Even before the passage of the 21st Amendment, which granted states the specific authority to regulate alcoholic beverages, the Supreme Court had found that the states have significant authority in this regard.354 A state may declare that places where liquor is manufactured or kept are common nuisances,355 and may even subject an innocent owner to the forfeiture of his property if he allows others to use it for the illegal production or transportation of alcohol.356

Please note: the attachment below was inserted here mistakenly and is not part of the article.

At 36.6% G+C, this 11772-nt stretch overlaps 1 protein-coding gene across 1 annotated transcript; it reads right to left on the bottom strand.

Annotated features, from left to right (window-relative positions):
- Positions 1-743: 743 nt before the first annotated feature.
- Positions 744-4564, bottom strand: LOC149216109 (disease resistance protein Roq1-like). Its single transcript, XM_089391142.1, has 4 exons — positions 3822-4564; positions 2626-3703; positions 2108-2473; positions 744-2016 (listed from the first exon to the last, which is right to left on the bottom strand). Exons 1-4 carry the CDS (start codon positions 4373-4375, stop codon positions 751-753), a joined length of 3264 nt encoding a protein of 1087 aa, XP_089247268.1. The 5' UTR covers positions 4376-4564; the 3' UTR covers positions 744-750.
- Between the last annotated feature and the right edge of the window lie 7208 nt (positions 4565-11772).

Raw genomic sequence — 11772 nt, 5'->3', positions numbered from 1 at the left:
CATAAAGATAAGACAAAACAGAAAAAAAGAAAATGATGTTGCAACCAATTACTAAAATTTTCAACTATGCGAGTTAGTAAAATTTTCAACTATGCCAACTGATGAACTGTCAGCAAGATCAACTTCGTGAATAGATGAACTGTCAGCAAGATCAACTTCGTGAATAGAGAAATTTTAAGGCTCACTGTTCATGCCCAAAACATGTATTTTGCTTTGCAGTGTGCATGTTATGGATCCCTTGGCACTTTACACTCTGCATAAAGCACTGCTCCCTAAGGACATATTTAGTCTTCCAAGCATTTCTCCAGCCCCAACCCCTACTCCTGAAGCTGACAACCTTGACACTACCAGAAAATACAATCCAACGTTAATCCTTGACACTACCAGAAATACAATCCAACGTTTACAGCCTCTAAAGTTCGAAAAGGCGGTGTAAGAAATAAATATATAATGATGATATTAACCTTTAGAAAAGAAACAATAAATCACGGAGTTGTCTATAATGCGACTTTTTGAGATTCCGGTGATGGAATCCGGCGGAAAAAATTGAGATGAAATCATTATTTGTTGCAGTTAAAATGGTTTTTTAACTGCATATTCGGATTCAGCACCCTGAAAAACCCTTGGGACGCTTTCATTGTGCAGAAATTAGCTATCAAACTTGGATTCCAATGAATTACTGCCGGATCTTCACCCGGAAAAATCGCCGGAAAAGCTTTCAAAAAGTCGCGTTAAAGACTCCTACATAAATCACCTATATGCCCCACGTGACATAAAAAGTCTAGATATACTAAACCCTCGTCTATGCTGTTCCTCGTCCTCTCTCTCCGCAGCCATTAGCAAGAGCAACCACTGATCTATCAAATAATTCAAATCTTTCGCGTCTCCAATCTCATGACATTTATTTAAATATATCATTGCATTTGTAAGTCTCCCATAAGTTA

Regulations designed to promote public safety are also well within a state’s authority. For instance, various measures designed to reduce fire hazards have been upheld. These include municipal ordinances that prohibit the storage of gasoline within 300 feet of any dwelling,357 require that all gas storage tanks with a capacity of more than ten gallons be buried at least three feet under ground,358 or prohibit washing and ironing in public laundries and wash houses within defined territorial limits from 10 p.m. to 6 a.m.359 A city’s demolition and removal of wooden buildings erected in violation of regulations was also consistent with the Fourteenth Amendment.360 Construction of property in full compliance with existing laws, however, does not confer upon the owner an immunity against exercise of the police power. Thus, a 1944 amendment to a Multiple Dwelling Law, requiring installation of automatic sprinklers in lodging houses of non-fireproof construction, can be applied to a lodging house constructed in 1940, even though compliance entails an expenditure of $7,500 on a property worth only $25,000.361